Salva is just 11 years old when he finds himself wandering East, out of Sudan. Alone. Nya is in Sudan, too. Eleven years old and walking to the pond twice a day to collect muddy, dirty water for her family. For both of them, it is A Long Walk to Water.
I am not sure what I expected when I picked up this book. Obviously – from the cover – it is based on a true story. Set in Sudan, in the midst of war and poverty and destruction. In death and in despair. And yet, out of all of it, comes hope.
But I am ahead of myself here.
A Long Walk to Water is actually two stories. It’s a middle grade historical fiction novel, and the two stories are relayed in different colored ink. Nya’s story is told in red ink. And Salva’s story is in black ink. I liked the effect. And I especially liked it for middle grade stories.
At first, I’ll admit, I was bored by Nya’s story. I couldn’t figure out what on earth it had to do with the larger story. Hers was the obvious reference to the title. And I read the short interruptions hoping that she wouldn’t be whisked away by Sudanese fighters (for either side!). It didn’t SEEM likely, but I just didn’t see how her story fit into the larger one. As such, I harrumphed my way through it.
And then I noticed the dates. And I understood immediately. I can’t give it away. But please. Look at the dates of Nya’s story. Look at the dates of Salva’s.
Salva’s story is tragic. And hopeful. It is the story of many other Lost Boys of Sudan. Many not as fortunate as he. It’s the story of war torn Sudan. Rebels fighting the Muslim government. Tribes fighting each other. And yet, Linda Sue Park never forgets her audience. Not once. We aren’t ever spectators to a graphic battle, or unjust killing. We sometimes see the conflict leading up to it – see the guns of the aggressors, hear their angry words, feel Salva’s fear. But we don’t see the death. We don’t see the destruction.
We hear the gunshot fired. Sometimes we see the wound of another after death has already come. But we aren’t ever asked to witness the events as it happens. For this, I’m thankful. It’s hard enough to know it went on; hard enough to see Salva struggle.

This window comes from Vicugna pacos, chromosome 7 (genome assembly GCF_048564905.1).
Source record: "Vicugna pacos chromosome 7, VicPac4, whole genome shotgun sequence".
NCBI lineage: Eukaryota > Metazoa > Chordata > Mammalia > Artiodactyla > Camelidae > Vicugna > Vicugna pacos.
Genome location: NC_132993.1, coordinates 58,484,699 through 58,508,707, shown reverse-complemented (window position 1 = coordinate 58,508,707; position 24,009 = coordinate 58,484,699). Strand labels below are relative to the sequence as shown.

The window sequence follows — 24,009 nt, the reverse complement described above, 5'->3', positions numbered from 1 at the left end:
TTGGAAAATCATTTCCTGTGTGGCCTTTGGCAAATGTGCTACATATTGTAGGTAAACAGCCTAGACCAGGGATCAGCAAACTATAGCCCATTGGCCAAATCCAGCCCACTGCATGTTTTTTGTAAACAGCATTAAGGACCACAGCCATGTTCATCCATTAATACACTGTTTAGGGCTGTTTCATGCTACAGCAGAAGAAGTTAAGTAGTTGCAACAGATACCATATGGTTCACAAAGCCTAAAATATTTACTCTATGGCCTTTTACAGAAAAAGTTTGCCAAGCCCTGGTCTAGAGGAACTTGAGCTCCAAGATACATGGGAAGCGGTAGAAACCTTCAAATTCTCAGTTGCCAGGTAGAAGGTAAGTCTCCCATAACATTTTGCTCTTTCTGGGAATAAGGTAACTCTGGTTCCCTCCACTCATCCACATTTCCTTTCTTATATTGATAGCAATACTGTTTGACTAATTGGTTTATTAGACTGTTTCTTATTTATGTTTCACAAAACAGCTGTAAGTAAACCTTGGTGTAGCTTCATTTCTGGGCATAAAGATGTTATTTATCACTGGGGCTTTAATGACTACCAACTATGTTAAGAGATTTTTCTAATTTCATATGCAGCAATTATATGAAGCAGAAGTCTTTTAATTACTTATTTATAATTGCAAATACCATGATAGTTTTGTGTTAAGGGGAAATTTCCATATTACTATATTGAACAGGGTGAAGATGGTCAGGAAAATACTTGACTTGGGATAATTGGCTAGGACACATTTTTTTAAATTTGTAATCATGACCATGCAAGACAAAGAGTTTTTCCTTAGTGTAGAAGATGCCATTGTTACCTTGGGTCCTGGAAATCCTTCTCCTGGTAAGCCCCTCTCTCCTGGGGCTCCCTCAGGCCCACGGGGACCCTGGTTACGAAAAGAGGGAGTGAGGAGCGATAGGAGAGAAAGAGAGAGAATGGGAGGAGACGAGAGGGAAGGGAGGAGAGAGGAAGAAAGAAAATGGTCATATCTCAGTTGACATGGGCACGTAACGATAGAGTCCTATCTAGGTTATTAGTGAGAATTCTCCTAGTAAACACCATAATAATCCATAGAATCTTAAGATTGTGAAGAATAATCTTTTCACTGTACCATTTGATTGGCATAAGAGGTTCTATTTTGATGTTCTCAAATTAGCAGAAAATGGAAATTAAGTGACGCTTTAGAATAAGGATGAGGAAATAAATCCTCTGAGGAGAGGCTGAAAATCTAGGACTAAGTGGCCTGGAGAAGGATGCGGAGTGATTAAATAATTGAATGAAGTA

The reading level is a bit at odds, I think, for the age group of the intended audience. It’s written at a fifth grade level, but I wouldn’t recommend it for the precocious children younger than that. The subject matter is most likely appropriate at the middle school grades, and yet the reading falls below their capabilities.
So what does this mean? It means, mama’s, that if your child takes this book from the library, you should carve out the 1 1/2 hours it will take you to read it and do so. It’s a powerful story full of courage, and hope, and mercy. But it’s going to bring up some big questions. And I always like to be the one who is prepared with the answers when that kind of thing is brought up, ya know?
What You Need to Know
- Role Models/Authority Figures -Realistic portrait of people in despair. Some adults (Salva’s uncle, his teacher, a random woman) help Salva in his journey. Others see him as a young burden and abandon him.
- Violence – Setting is in Sudan. Southern Sudanese rebels are fighting against the Northern Sudanese government is resistance to the Muslim religion being forced upon them. While we don’t see the actual war, we hear gunshots, know people are eaten by crocodiles, hear the gunshots of rival tribes killing a main character.
- Language – None
- Sexual Content – None.
- Consumerism – Oh, gosh no. If anything you walk away from this novel so very aware of the excess that surrounds you.
- Drinking/Smoking/Drugs – No.
- Religion – Nothing anti-Catholic. See my note on violence
- Other –
- Neat stuff –